Informace o publikaci

Biogeographic implications of small mammals from Northern Highlands in Tanzania with first data from the volcanic Mount Kitumbeine



Rok publikování 2018
Druh Článek v odborném periodiku
Časopis / Zdroj Mammalia
Fakulta / Pracoviště MU

Přírodovědecká fakulta

Klíčová slova biogeography; Crocidura montis group; cytochrome b; Lophuromys; montane habitats; Northern highlands of Tanzania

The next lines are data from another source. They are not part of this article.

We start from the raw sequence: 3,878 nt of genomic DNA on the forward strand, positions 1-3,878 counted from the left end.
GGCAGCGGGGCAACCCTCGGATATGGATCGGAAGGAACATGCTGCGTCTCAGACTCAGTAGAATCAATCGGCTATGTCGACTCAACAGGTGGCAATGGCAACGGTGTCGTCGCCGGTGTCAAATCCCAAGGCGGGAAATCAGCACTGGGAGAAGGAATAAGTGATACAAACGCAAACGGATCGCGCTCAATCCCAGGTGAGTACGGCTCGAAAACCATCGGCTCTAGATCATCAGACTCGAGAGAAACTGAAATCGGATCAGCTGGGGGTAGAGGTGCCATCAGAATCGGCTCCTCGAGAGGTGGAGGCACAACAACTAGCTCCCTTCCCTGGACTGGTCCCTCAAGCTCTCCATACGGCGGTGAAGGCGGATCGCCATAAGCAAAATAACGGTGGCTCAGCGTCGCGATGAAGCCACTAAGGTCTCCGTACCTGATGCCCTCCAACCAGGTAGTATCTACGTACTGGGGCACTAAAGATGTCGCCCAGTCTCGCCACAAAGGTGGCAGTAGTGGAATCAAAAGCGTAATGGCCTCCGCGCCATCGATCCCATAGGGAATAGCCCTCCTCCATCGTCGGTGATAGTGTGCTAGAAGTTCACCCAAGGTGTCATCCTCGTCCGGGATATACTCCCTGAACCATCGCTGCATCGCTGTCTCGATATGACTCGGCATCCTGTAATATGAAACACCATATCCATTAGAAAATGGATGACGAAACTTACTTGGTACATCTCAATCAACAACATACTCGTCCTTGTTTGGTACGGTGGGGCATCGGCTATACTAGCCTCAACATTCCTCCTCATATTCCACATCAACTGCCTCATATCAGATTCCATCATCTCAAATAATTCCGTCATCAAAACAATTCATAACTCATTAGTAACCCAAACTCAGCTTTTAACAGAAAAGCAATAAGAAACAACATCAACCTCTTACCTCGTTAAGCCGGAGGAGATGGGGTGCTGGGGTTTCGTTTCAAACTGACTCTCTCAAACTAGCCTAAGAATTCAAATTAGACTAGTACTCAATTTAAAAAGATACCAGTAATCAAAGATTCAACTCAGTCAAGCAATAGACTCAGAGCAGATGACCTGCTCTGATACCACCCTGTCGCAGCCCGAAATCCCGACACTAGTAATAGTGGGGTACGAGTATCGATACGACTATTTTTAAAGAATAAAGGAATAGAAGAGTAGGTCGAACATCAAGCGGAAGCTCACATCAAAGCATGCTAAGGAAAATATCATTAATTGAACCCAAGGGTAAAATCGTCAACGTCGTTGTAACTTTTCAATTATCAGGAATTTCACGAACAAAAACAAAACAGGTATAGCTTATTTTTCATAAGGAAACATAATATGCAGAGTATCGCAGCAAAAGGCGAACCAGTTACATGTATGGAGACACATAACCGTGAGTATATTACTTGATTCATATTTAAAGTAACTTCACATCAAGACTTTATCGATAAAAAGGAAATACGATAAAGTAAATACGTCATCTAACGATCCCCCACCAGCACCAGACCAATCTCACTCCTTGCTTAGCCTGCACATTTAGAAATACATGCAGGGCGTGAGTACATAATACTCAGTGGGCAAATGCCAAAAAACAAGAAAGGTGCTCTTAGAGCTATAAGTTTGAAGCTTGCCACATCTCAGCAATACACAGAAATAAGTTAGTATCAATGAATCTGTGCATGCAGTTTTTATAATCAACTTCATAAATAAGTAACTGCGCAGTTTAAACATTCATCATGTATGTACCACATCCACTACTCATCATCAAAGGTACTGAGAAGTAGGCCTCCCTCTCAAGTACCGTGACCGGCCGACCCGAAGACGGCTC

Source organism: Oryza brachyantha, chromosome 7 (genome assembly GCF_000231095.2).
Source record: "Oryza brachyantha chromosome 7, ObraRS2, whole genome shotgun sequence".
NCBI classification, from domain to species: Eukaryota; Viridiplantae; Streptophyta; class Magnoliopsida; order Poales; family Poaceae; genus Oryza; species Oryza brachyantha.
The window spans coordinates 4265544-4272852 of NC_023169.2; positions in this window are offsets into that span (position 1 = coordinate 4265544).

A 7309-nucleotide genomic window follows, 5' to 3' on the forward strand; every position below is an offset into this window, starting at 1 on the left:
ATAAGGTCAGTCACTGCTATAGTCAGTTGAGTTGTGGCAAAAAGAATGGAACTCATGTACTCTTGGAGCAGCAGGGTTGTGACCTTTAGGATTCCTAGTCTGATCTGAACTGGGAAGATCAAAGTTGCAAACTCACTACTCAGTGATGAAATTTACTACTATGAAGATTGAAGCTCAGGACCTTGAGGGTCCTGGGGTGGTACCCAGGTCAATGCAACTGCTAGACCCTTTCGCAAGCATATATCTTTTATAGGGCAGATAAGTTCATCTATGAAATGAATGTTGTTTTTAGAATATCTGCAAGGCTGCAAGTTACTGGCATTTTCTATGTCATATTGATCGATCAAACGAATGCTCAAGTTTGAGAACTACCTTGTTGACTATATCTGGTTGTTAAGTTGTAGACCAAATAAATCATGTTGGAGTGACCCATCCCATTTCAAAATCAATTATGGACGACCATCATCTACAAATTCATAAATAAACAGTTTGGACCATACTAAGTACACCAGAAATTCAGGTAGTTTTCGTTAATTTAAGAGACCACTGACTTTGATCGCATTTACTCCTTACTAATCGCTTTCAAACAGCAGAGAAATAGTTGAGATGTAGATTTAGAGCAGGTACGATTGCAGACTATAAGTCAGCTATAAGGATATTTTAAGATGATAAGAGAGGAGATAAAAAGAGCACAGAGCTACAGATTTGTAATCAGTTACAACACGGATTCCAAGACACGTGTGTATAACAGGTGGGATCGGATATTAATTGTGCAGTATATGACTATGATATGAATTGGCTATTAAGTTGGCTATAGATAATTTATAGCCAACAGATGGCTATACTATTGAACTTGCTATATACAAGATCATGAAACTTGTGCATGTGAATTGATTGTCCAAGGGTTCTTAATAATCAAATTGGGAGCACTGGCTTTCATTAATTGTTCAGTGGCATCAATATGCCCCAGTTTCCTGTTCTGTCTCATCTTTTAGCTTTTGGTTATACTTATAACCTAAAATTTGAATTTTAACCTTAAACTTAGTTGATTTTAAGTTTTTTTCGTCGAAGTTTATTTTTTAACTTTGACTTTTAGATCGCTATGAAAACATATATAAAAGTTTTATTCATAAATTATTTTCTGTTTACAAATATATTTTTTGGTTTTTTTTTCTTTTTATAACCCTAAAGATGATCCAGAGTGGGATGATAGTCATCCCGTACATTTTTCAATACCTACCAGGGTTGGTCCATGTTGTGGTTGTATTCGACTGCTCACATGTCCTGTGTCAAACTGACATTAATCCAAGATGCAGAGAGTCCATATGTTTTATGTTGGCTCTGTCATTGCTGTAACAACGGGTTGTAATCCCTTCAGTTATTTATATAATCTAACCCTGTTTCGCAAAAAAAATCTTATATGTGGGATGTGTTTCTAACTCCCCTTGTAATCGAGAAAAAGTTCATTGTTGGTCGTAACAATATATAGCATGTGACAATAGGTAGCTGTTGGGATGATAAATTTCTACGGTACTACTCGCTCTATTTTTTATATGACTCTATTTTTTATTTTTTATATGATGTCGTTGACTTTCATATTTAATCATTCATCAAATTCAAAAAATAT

Popis Small terrestrial mammals and their biogeographical affinities were studied on Mount Kitumbeine, one of the little known volcanoes in the Gregory Rift Valley (northern Tanzania). In June, 2015, a total of 10 species, two insectivores and eight rodents, were recorded during a short-time sampling in two high altitude habitats. Taxonomic identification was based on genetic data allowing zoogeographic interpretations. For most of the taxa, there was a clear link with fauna of the northern part of the Eastern Arc Mountains, but there were also species with their core distributions in the Albertine Rift Mountains (Crocidura montis) as well as taxa endemic to the volcanic Northern Highlands (e.g. Hanang or Ngorongoro), such as Lophuromys makundi and probably Otomys angoniensis. Comparison of genotyped small mammals from Kitumbeine and neighboring hills with previously collected data revealed the first genetically confirmed Tanzanian records of two species (C. montis and Lophuromys stanleyi) and one species (Lophuromys sabunii) is reported for the first time from Zambia. The present study thus showed that, even in such well-studied areas like northern Tanzania, a basic faunistic survey of mammals can still bring interesting results stressing the need to study biota in small and poorly known areas.

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